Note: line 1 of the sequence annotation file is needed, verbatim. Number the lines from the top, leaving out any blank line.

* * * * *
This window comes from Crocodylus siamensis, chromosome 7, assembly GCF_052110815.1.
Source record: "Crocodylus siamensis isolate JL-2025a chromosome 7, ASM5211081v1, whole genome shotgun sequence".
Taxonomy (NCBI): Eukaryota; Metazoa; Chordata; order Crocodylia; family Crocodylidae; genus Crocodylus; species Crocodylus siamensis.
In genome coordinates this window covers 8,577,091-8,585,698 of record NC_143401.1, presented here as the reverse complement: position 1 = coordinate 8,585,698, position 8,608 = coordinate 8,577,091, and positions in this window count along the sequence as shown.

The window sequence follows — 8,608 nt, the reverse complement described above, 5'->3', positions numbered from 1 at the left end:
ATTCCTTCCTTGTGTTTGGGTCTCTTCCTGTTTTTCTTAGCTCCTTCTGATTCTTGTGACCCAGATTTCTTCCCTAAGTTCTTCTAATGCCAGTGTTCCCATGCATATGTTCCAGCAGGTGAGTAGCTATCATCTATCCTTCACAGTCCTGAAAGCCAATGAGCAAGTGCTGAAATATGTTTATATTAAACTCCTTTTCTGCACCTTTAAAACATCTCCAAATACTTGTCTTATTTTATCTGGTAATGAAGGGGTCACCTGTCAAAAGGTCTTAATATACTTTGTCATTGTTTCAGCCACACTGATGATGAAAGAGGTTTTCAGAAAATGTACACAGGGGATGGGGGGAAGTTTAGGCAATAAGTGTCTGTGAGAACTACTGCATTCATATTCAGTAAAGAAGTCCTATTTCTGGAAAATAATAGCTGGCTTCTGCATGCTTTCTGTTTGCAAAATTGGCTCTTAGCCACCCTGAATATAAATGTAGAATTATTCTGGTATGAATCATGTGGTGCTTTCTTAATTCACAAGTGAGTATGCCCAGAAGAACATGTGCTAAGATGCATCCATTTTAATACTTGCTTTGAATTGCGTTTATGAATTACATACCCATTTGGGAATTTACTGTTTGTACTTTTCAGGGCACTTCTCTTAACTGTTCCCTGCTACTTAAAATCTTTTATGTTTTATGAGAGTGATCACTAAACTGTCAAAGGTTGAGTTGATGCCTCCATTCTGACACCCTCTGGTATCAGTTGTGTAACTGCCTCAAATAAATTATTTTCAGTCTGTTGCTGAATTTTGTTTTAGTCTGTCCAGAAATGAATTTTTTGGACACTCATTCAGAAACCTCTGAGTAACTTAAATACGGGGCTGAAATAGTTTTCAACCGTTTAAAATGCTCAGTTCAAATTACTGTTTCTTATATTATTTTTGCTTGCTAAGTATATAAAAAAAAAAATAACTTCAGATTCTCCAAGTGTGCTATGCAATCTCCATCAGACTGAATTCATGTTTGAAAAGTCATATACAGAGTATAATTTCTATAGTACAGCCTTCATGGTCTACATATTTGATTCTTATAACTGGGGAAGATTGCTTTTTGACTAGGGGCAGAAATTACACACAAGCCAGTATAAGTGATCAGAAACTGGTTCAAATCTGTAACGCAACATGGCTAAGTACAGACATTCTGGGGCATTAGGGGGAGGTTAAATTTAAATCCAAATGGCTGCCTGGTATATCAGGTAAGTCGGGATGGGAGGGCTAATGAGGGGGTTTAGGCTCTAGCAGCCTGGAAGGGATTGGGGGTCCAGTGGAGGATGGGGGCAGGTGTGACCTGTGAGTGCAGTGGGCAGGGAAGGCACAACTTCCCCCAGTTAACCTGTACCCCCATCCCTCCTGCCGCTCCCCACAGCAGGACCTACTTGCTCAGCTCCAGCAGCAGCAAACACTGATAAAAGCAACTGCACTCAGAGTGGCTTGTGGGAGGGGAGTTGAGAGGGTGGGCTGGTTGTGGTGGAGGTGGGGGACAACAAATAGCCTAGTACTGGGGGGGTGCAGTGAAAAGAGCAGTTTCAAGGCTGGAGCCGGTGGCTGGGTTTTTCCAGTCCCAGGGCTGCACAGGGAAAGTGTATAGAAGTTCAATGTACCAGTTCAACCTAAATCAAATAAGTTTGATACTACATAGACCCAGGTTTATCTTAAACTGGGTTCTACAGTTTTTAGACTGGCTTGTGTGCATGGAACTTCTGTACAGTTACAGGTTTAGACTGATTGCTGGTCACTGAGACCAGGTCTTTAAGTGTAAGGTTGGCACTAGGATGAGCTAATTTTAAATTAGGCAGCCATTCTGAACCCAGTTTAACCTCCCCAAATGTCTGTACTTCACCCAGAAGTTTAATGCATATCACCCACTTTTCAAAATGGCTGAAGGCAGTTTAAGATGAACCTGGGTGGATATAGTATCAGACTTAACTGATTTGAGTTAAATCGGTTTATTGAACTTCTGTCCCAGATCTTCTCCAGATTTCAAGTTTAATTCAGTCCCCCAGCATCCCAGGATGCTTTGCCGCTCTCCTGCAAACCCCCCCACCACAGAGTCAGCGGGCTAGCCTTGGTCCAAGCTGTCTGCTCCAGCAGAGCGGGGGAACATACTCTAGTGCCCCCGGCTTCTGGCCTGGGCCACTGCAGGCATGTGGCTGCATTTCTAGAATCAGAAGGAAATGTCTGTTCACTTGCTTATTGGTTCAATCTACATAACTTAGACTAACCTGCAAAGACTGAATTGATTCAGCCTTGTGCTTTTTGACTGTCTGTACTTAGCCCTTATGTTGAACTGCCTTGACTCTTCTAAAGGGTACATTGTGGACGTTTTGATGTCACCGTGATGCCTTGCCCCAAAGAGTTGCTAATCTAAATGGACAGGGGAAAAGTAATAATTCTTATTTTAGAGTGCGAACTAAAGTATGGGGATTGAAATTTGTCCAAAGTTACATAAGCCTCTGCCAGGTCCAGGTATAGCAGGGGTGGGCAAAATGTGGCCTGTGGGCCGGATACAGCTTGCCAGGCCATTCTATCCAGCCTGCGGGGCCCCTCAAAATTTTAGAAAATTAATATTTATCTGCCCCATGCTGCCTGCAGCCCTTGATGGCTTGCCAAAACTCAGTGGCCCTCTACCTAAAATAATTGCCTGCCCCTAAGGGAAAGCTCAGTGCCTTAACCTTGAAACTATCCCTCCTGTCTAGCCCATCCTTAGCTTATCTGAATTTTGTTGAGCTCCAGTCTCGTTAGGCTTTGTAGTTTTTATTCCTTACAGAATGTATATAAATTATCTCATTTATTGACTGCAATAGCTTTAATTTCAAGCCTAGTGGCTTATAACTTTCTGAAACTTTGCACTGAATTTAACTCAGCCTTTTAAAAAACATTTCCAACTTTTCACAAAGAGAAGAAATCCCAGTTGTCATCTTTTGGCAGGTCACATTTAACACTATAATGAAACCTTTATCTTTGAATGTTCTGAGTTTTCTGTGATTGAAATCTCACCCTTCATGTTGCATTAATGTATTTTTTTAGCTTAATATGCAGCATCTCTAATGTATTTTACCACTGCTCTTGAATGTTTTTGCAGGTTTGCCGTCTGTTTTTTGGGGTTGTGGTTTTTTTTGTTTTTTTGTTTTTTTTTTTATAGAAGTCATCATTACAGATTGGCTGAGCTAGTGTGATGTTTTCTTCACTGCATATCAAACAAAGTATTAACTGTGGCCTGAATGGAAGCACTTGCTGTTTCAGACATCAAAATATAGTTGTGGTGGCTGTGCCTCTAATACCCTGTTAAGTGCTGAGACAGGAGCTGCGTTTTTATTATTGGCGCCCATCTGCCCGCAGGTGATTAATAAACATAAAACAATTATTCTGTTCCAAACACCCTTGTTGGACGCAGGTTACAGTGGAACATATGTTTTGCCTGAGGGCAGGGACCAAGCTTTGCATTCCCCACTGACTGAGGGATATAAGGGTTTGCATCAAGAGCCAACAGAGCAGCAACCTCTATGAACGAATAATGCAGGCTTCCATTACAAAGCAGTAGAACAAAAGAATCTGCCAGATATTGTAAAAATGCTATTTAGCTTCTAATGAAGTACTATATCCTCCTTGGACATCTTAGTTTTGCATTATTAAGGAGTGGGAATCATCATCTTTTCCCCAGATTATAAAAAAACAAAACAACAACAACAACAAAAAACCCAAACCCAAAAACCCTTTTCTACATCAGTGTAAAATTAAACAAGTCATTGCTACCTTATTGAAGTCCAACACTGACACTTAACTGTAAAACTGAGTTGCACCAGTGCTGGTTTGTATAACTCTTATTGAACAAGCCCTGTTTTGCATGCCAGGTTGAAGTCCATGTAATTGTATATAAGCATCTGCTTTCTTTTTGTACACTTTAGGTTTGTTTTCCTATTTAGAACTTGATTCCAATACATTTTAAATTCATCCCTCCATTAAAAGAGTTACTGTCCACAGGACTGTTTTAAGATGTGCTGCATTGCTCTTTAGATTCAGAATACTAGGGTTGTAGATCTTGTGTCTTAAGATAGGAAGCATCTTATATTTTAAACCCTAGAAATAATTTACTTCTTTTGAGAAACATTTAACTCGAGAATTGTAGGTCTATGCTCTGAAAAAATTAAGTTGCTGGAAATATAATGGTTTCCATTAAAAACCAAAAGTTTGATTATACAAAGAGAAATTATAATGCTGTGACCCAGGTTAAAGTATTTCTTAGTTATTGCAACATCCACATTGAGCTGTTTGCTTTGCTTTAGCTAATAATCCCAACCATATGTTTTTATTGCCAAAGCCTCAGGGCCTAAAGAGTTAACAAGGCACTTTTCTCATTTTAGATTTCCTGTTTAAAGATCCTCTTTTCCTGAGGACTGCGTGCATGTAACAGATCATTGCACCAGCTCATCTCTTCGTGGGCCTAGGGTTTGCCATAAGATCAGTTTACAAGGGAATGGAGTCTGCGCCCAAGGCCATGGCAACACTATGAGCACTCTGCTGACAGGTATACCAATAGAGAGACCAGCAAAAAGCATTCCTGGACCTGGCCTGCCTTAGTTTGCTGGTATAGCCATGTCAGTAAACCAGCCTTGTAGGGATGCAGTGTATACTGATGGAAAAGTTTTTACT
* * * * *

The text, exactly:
This window comes from Crocodylus siamensis, chromosome 7, assembly GCF_052110815.1.